Frieden said children, particularly those with underlying medical conditions, need to be treated promptly if they develop a fever, and "are at the front of the line for vaccination when it becomes available."
Federal health officials expect an initial shipment of 45 million swine flu vaccine doses to be ready by mid-October.
The CDC is recommending that all children aged 6 months and older be vaccinated against the swine flu virus. Children should also be vaccinated for seasonal flu, Frieden said.
Dr. Pascal James Imperato, dean and distinguished service professor in the School of Public Health at SUNY Downstate Medical Center in New York City, said, "Young children with serious medical conditions are always at greater risk for severe illness and death from seasonal influenza compared to their healthy counterparts."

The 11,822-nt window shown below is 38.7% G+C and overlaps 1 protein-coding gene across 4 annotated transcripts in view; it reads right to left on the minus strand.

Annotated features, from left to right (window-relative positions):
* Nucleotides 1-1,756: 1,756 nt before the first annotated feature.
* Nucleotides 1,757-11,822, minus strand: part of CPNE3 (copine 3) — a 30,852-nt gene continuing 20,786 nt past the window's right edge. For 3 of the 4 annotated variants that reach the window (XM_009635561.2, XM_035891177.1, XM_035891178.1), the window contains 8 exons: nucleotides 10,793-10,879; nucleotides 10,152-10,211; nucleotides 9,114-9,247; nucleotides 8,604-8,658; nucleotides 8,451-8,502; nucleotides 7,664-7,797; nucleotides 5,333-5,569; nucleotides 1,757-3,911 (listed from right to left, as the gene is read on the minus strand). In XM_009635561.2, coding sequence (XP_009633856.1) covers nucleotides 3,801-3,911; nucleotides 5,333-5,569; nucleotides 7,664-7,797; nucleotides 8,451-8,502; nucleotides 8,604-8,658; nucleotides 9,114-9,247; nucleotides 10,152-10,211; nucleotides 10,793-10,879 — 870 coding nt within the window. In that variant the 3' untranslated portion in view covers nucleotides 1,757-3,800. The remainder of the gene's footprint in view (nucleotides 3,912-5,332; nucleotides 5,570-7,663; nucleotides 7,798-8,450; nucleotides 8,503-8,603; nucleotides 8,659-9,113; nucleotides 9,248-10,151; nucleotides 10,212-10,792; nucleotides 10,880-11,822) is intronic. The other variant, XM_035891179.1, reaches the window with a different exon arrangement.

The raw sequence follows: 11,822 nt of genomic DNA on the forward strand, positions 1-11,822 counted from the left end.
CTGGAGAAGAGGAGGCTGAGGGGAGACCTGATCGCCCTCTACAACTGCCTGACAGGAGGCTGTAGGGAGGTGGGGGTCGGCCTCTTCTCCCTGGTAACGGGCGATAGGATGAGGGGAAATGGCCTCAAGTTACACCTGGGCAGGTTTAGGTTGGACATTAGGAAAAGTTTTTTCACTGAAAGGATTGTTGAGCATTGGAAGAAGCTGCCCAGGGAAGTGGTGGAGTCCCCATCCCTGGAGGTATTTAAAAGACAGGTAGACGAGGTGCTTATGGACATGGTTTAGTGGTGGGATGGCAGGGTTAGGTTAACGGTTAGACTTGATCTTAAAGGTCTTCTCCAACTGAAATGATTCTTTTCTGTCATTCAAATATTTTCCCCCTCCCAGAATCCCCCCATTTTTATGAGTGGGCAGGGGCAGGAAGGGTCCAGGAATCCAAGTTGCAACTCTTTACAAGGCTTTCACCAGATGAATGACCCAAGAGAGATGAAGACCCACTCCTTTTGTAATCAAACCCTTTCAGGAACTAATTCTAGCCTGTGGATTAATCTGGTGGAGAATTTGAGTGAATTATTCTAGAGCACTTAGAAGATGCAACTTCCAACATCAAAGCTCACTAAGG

The H1N1 deaths of children younger than 18 last spring documented by the CDC confirm that such risk also exists with the swine flu virus, Imperato said.
"There is nothing surprising in this finding," he said. "It is significant that of the children who died, 22 had neurodevelopmental conditions, which obviously placed them at special high risk. Such children should clearly be high in the priority list for immunization not only against the H1N1 swine flu, but also against the seasonal flu."
Besides children and young adults, who seem to lack immunity to the H1N1 virus, pregnant women, people with preexisting health problems, such as diabetes, and health-care workers also top the CDC's list of vaccine candidates once it becomes available.
Dr. Marc Siegel, an associate professor
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